The first is “monochromatic”.  A monochromatic colour scheme means using fabric which are all the same colour.

For example, a quilt made from all red fabrics (not counting the background as a colour). You could use all the same red fabric or a variety of reds, but all fabrics are red none the less.

 

 

 

 

 

We also call these quilts that use one colour and a background “two colour” quilts.  Colour wise, monochromatic quilts are the easiest to pull together.

Now go look in your stash and make a monochromatic block.  Hmmmm!  We will leave it at that for now.  I will cover more next time as we continue to demystify colour and terminology. 

With the days rapidly flying by I wanted to remind you that the Rayside Balfour Quilt show is on April 22nd and 23rd.  I plan to pop by for a visit and see all the lovely quilts on display.  Also, the Northern Neighbours Workshop in Trout Creek is fast approaching.  A big shout out to all the quilters attending and I'll see you soon.  A big event at the end of the month for our northern communities, with the Quilt Day 9 event in Englehart.  I’m coming and with bells on,  I know that we will have a hoot of a good time. Just a reminder, Registration for the Northern Ontario Quilting Symposium with Kathy Wylie closes on the 19th of April.  The Sunday Apliquick class is full but there are still spaces left in the Saturday Hexie class.  Tickets will be available at the door for the Trunk Show if you find yourself free Friday evening. We would love to see you there.  So, a busy couple of weeks here in the north, as our weather starts to warm driving becomes bearable once again!

Thanks for dropping by.  Until next time, stay safe, happy spring and watch out for deer.

 

 

 

We're talking about colour

Hello Friends.  .  Since getting back from Holidays in February, time has been on hyper-speed.  But that is just how things go sometimes.  While I was away I was able to do some extra reading and research.

 I stumbled upon a decorating article that tied into quilting.  My internet exploring lead me to the “Colour of the Year”.   Brakes on!  Colour of the year! Is this something that I should make note of?

I quilt in colours that speak to me at the moment.  Sometimes it is tied directly to the pattern that I plan to do and sometimes it the season or just my mood that day.  I can honestly say that I have never given trends any thought when choosing colours for my quilts. This year I vowed not to use green.  You see, I love green. When in doubt – I pick green.  Well wouldn’t you know it, this years’ colour is GREEN! LOL

As quilters, we often get stuck in colour ruts.  Much like piecing where the layout is familiar and comfortable or the piecing does not require a learning curve.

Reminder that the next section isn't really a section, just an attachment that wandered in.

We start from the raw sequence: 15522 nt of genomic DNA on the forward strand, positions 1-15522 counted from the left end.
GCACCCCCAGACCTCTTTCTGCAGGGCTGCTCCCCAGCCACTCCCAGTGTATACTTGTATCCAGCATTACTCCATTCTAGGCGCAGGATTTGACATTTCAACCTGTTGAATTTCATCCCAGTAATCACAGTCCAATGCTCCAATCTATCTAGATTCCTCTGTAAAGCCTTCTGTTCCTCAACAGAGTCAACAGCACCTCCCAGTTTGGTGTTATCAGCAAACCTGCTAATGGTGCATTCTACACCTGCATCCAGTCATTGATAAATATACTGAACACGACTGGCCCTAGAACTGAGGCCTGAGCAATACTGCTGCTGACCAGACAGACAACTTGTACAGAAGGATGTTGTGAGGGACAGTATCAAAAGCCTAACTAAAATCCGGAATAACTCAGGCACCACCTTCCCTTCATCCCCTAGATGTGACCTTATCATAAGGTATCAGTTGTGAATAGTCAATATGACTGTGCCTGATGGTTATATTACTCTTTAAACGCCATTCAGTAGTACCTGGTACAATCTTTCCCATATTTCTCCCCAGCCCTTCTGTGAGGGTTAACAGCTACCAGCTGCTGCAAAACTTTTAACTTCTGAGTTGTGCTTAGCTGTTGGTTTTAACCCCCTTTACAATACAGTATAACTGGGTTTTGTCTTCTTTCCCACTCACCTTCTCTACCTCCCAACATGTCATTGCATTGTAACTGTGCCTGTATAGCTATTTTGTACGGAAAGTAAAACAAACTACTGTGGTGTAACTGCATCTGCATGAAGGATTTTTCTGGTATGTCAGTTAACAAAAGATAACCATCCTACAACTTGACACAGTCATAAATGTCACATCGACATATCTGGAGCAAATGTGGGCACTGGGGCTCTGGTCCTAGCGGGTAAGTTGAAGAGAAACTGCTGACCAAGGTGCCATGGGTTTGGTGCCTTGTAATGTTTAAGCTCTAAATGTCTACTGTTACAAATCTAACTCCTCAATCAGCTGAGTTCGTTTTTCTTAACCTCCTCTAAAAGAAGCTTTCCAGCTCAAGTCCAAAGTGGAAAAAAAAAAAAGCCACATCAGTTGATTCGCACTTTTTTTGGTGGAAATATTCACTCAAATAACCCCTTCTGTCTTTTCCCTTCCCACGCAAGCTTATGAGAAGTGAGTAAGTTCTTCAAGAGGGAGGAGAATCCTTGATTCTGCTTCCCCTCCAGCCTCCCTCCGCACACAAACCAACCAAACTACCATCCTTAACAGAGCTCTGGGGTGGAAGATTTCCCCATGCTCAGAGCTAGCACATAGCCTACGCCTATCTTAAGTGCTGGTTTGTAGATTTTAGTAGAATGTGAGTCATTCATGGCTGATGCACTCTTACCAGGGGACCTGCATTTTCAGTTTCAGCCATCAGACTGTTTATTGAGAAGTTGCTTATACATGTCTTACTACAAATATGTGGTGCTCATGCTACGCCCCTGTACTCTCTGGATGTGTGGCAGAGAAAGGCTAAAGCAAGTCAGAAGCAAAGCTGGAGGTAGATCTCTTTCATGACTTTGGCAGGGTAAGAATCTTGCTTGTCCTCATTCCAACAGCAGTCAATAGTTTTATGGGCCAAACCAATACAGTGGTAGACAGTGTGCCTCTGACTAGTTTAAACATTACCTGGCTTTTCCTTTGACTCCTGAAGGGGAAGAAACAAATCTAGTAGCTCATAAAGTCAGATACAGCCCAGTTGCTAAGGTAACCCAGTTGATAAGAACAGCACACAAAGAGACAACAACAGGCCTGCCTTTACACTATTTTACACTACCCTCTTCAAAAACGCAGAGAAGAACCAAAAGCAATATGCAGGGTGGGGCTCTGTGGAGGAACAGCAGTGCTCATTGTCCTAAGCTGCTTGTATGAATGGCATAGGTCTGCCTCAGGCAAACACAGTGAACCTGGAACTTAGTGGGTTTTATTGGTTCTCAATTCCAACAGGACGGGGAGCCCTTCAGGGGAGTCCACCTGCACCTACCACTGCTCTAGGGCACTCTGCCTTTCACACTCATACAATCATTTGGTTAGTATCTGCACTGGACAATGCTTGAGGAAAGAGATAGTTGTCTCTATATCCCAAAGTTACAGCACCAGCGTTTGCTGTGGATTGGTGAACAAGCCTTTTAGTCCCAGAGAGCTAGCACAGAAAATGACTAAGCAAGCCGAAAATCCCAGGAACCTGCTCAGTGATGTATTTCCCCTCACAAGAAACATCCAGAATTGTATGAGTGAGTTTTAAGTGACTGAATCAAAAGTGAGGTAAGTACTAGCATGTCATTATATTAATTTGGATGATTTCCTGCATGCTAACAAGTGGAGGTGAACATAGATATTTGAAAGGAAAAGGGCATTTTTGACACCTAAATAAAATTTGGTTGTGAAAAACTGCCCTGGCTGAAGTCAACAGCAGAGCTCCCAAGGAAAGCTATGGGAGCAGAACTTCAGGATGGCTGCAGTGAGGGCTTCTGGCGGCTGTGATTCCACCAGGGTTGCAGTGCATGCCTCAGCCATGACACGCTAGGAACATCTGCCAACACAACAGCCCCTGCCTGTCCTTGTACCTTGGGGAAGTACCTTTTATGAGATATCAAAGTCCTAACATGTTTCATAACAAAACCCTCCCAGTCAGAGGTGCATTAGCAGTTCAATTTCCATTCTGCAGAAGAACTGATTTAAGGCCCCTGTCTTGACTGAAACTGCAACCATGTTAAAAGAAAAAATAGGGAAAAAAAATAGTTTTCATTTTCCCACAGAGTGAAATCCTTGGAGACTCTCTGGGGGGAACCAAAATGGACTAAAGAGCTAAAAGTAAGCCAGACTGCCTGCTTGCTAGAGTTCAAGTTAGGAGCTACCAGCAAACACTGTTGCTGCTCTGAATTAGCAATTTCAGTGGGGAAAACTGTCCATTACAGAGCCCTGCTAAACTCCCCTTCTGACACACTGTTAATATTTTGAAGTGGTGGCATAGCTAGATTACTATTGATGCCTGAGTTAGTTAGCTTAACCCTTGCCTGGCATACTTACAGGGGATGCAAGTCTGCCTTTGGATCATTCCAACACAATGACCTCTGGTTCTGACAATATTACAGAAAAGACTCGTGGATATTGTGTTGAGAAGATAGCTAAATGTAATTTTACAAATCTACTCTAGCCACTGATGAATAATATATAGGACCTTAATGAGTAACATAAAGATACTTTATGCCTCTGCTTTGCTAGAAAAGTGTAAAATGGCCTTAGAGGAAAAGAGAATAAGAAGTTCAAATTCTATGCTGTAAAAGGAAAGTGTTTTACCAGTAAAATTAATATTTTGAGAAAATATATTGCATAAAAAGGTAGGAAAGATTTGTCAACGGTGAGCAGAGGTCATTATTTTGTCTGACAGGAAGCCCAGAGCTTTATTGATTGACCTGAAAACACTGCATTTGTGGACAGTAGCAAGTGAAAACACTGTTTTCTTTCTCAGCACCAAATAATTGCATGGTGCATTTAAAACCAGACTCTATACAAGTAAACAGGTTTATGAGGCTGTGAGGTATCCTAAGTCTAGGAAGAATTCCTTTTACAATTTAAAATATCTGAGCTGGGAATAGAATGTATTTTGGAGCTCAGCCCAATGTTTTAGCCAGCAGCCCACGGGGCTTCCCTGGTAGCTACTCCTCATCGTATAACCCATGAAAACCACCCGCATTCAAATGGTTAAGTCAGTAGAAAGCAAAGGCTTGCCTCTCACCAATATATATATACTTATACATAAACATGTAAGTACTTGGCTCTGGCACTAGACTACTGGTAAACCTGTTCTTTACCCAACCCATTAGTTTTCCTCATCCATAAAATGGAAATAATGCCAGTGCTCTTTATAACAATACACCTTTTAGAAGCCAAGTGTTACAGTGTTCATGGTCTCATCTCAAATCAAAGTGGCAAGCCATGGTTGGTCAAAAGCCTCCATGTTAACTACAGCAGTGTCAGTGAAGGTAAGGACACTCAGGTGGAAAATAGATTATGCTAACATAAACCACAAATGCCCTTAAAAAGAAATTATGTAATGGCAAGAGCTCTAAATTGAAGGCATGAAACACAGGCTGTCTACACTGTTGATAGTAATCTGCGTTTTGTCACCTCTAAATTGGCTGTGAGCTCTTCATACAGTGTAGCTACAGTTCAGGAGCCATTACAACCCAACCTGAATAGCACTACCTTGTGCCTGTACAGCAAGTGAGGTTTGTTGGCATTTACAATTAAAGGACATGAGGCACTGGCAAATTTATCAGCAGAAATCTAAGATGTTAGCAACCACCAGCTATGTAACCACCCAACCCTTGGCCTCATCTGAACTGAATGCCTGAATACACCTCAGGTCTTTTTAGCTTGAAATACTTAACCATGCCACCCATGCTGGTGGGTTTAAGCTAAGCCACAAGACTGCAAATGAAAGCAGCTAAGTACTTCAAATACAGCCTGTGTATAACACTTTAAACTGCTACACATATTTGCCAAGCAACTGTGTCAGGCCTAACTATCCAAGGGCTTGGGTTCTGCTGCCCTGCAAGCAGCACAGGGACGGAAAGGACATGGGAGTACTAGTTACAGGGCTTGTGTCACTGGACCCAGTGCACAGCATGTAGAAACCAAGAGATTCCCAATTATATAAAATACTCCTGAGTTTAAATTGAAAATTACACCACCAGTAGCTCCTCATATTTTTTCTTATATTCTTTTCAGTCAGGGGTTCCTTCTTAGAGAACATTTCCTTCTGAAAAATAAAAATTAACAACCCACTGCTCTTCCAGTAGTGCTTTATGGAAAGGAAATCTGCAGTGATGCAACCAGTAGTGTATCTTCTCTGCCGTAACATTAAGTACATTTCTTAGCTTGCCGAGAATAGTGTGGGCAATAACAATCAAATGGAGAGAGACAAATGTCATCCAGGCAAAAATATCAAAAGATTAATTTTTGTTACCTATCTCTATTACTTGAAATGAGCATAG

Most quilters have a favourite colour that speaks to them.  It is a colour that they gravitate to when choosing colours for a new quilt.  It is important to explore new colour ways.  Just like new designs and layouts, it opens the creative mind to the possibilities of a new palate.  “But where do I start”? This is a question I am asked a lot.  This fear occurs because many quilters do not feel confident when choosing colours.  I can see you nodding your head now as you read this.  

As you go through your day, lets say walking through the grocery store or perhaps the mall, observe the colours around you.  The mixtures of lemons and oranges next to the apples and bananas.  Or perhaps a rack of new spring t-shirts on display in front of a store. Colour combinations that speak to you and make you say, “I would of never thought of that”. 

You can start to take pictures with those fancy phones we all seem to have so that you can refer to them later. I like to take pictures of flowers in the summer.  I put them as a slide show on my screen saver as a kind of catalyst for new inspiration, especially in the winter when our landscape is a mixture of whites, greys and black. 

It is hard to think of new colour combinations when we have a stash to use in a colour way that is tried and true.  But limiting ourselves does not allow for growth and adventure. It’s always fun to see where a little push may bring us.

Speaking of new layouts and colour ways, I would like to share a few photos of completed quilts from the Storm at Sea workshop that took place in early November. Thank you so much for sending along photos of your quilts.    

Thanks for dropping by.  Until next time, stay safe, quilt with a new colour, and watch the snow melt.